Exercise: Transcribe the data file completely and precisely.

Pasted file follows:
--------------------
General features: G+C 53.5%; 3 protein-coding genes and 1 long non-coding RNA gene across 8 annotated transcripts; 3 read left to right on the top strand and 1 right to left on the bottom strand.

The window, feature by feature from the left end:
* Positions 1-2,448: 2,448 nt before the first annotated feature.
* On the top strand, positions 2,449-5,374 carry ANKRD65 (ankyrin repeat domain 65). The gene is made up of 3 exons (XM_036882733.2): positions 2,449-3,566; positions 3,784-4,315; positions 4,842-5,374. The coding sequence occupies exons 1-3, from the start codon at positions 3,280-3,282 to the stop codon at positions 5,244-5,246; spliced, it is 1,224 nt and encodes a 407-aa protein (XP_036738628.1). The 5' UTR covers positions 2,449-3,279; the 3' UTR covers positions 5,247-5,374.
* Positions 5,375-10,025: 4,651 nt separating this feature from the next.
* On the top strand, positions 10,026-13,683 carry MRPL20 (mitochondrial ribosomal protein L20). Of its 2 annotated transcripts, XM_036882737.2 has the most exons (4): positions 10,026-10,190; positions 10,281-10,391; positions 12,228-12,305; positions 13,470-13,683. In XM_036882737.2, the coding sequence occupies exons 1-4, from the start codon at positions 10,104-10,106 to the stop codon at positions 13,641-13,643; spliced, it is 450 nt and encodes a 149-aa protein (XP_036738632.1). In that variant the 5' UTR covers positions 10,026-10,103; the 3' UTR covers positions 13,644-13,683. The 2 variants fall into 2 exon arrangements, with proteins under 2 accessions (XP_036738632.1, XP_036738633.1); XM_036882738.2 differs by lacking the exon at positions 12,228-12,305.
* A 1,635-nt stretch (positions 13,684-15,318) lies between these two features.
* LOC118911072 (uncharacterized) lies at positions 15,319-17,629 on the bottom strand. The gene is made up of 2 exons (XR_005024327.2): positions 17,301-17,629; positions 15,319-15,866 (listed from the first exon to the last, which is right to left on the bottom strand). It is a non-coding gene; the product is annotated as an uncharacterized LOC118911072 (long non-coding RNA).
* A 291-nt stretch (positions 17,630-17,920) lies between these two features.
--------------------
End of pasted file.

General features: G+C 53.5%; 3 protein-coding genes and 1 long non-coding RNA gene across 8 annotated transcripts; 3 read left to right on the top strand and 1 right to left on the bottom strand.

The window, feature by feature from the left end:
* Positions 1-2,448: 2,448 nt before the first annotated feature.
* On the top strand, positions 2,449-5,374 carry ANKRD65 (ankyrin repeat domain 65). The gene is made up of 3 exons (XM_036882733.2): positions 2,449-3,566; positions 3,784-4,315; positions 4,842-5,374. The coding sequence occupies exons 1-3, from the start codon at positions 3,280-3,282 to the stop codon at positions 5,244-5,246; spliced, it is 1,224 nt and encodes a 407-aa protein (XP_036738628.1). The 5' UTR covers positions 2,449-3,279; the 3' UTR covers positions 5,247-5,374.
* Positions 5,375-10,025: 4,651 nt separating this feature from the next.
* On the top strand, positions 10,026-13,683 carry MRPL20 (mitochondrial ribosomal protein L20). Of its 2 annotated transcripts, XM_036882737.2 has the most exons (4): positions 10,026-10,190; positions 10,281-10,391; positions 12,228-12,305; positions 13,470-13,683. In XM_036882737.2, the coding sequence occupies exons 1-4, from the start codon at positions 10,104-10,106 to the stop codon at positions 13,641-13,643; spliced, it is 450 nt and encodes a 149-aa protein (XP_036738632.1). In that variant the 5' UTR covers positions 10,026-10,103; the 3' UTR covers positions 13,644-13,683. The 2 variants fall into 2 exon arrangements, with proteins under 2 accessions (XP_036738632.1, XP_036738633.1); XM_036882738.2 differs by lacking the exon at positions 12,228-12,305.
* A 1,635-nt stretch (positions 13,684-15,318) lies between these two features.
* LOC118911072 (uncharacterized) lies at positions 15,319-17,629 on the bottom strand. The gene is made up of 2 exons (XR_005024327.2): positions 17,301-17,629; positions 15,319-15,866 (listed from the first exon to the last, which is right to left on the bottom strand). It is a non-coding gene; the product is annotated as an uncharacterized LOC118911072 (long non-coding RNA).
* A 291-nt stretch (positions 17,630-17,920) lies between these two features.